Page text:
I recently attended the Baker Book House Youth Pastors’ Breakfast. I’m not a youth pastor; I was there because I work for Baker Book House. But I still got to eat a delicious breakfast (catered by the coffee shop that will be in our store when the renovation is complete, Icons Coffee) and listen to the guest speaker, Thomas Bergler.
Bergler is associate professor of ministry and missions at Huntington University and the author of The Juvenilization of American Christianity (read the article that preceded the book here). His presentation at the breakfast was great if a little heady for eight o’clock in the morning. He went through the history of youth ministry and touched on the reasons why modern American Christianity resembles the youth rallies of yesteryear much more than the traditional models which had served for many hundreds of years. But the most interesting thing that he said, the thing that stuck in my mind, he mentioned in passing.
Bergler quoted the communication theorist Marshall McLuhan when he mentioned that “the medium is the message”. What that means is that the way that we experience a message becomes part of the message and interprets how we receive that message. A message may be something you listen to, something you read, something you watch on the big screen, the small screen, or the stage, and in each instance, though the message is the same, the reception of the message will be different. The medium leaks in.
Think of any book that has been made into a movie. When you are reading the book, your mind is free to imagine the distinct facial characteristics of the characters. When you see the movie that was based on that book, this power has been taken away from you, but you may be better able to understand another aspect of the story that wasn’t readily apparent in the book.
Recently, Andrew Rogers, an employee at a major Christian publishing house and a friend of mine, posted a video on his blog introducing some up-and-coming developments in the e-book industry by a company called IDEO. Take a minute and go watch the video. It’s pretty cool. After the video, Rogers asked the question, “Does the future of books presented here by IDEO excite you? Or not? Why?”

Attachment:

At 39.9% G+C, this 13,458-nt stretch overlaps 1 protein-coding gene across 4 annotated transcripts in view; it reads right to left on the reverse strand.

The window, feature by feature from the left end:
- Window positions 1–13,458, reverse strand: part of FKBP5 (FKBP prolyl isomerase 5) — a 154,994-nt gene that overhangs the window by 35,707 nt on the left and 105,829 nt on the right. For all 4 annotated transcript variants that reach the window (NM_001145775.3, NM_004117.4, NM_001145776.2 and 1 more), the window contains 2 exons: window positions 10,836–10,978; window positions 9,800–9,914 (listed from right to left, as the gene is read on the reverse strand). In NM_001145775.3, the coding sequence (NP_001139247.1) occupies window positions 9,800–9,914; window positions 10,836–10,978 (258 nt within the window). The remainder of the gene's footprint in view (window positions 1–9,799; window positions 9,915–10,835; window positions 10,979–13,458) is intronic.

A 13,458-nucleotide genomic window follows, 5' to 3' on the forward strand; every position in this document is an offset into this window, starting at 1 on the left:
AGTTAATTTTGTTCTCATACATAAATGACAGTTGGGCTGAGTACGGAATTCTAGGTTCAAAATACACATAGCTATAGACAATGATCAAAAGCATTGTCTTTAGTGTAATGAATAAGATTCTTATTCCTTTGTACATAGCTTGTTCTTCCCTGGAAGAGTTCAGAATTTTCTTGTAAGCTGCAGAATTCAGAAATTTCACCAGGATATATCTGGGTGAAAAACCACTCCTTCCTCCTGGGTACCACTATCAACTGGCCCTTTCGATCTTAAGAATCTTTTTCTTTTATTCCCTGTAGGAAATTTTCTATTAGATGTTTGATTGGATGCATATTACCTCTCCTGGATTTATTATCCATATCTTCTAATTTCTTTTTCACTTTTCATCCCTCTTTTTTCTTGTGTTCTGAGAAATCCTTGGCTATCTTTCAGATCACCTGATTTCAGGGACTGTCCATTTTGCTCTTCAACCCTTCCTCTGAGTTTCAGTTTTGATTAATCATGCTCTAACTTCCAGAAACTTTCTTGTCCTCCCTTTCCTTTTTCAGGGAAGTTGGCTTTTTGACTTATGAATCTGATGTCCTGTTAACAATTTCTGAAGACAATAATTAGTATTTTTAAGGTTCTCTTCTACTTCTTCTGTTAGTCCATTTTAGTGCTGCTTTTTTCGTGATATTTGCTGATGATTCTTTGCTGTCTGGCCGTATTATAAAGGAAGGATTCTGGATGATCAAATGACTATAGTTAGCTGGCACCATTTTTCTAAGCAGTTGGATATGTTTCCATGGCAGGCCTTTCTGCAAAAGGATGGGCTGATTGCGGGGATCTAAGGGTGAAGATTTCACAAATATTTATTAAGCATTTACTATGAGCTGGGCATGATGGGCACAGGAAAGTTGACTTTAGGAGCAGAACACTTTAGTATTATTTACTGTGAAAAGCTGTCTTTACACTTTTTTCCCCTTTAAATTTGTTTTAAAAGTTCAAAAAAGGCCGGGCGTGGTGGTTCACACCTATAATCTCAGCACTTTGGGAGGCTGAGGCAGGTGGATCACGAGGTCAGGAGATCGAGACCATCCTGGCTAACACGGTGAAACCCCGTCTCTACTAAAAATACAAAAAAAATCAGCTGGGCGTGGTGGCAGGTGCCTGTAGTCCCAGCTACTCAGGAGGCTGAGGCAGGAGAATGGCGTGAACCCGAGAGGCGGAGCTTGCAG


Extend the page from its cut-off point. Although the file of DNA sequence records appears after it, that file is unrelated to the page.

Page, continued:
Since the “media is the message” concept was still fresh in my mind when I watched the video, I couldn’t help but see that this turn in the publishing industry will help users experience content in a new and entertaining way, just like the television introduced a dimension to a radio world. But just like the television and the radio, I believe that there is room in the world for both forms of publishing.
E-books in general and IDEO’s presentation in specific present us with a brand new medium for messages. This medium is more interactive than the traditional book, it’s true. But saying that one model is better than the other, placing expectations on them to perform in a certain way, is like comparing apples and oranges, and then complaining that a caramel dipped orange tastes gross.
The printed word has been around for a very long time, and I am confident that it will be long after e-books have planted the seed for the next major innovation in new mediums comes to fruition.
I am not frightened by the e-book. I am excited to see how the medium enhances the message. I would love to write a book for an interactive medium like this, but it would need to be intentional. A screenwriter for a television show writes television screenplays, he doesn’t write 800 page novels for each episode. Writers hoping to succeed in the IDEO e-book world will need to write with their medium in mind, lest their message fall flat because it could have been better as a non-gimmicky traditional book.
In conclusion, the loud voices that herald the downfall of the traditional book model in favor of the e-book remind me of the first video that MTV ever played. Sure we have music videos, but we still have radio too.